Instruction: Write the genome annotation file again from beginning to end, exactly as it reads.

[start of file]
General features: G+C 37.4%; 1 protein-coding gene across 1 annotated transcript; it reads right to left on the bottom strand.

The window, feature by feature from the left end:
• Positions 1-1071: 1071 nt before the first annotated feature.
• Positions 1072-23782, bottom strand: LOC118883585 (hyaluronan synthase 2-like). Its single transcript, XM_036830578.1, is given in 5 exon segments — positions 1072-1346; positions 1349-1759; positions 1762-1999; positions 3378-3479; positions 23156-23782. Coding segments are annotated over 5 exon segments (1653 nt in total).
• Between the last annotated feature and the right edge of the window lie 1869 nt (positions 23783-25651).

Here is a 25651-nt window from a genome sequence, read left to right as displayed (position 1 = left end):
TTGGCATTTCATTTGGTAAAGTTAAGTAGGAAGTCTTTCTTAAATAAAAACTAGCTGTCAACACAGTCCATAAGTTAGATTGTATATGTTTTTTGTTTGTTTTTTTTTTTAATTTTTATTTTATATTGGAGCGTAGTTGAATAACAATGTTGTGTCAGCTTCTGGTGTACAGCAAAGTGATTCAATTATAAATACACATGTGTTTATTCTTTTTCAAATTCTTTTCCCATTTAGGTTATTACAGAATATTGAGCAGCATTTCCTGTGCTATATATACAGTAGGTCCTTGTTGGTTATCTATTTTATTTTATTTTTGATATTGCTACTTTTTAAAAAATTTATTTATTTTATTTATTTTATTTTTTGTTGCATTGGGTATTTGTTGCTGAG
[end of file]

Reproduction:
General features: G+C 37.4%; 1 protein-coding gene across 1 annotated transcript; it reads right to left on the bottom strand.

The window, feature by feature from the left end:
• Positions 1-1071: 1071 nt before the first annotated feature.
• Positions 1072-23782, bottom strand: LOC118883585 (hyaluronan synthase 2-like). Its single transcript, XM_036830578.1, is given in 5 exon segments — positions 1072-1346; positions 1349-1759; positions 1762-1999; positions 3378-3479; positions 23156-23782. Coding segments are annotated over 5 exon segments (1653 nt in total).
• Between the last annotated feature and the right edge of the window lie 1869 nt (positions 23783-25651).

Here is a 25651-nt window from a genome sequence, read left to right as displayed (position 1 = left end):
TTGGCATTTCATTTGGTAAAGTTAAGTAGGAAGTCTTTCTTAAATAAAAACTAGCTGTCAACACAGTCCATAAGTTAGATTGTATATGTTTTTTGTTTGTTTTTTTTTTTAATTTTTATTTTATATTGGAGCGTAGTTGAATAACAATGTTGTGTCAGCTTCTGGTGTACAGCAAAGTGATTCAATTATAAATACACATGTGTTTATTCTTTTTCAAATTCTTTTCCCATTTAGGTTATTACAGAATATTGAGCAGCATTTCCTGTGCTATATATACAGTAGGTCCTTGTTGGTTATCTATTTTATTTTATTTTTGATATTGCTACTTTTTAAAAAATTTATTTATTTTATTTATTTTATTTTTTGTTGCATTGGGTATTTGTTGCTGAG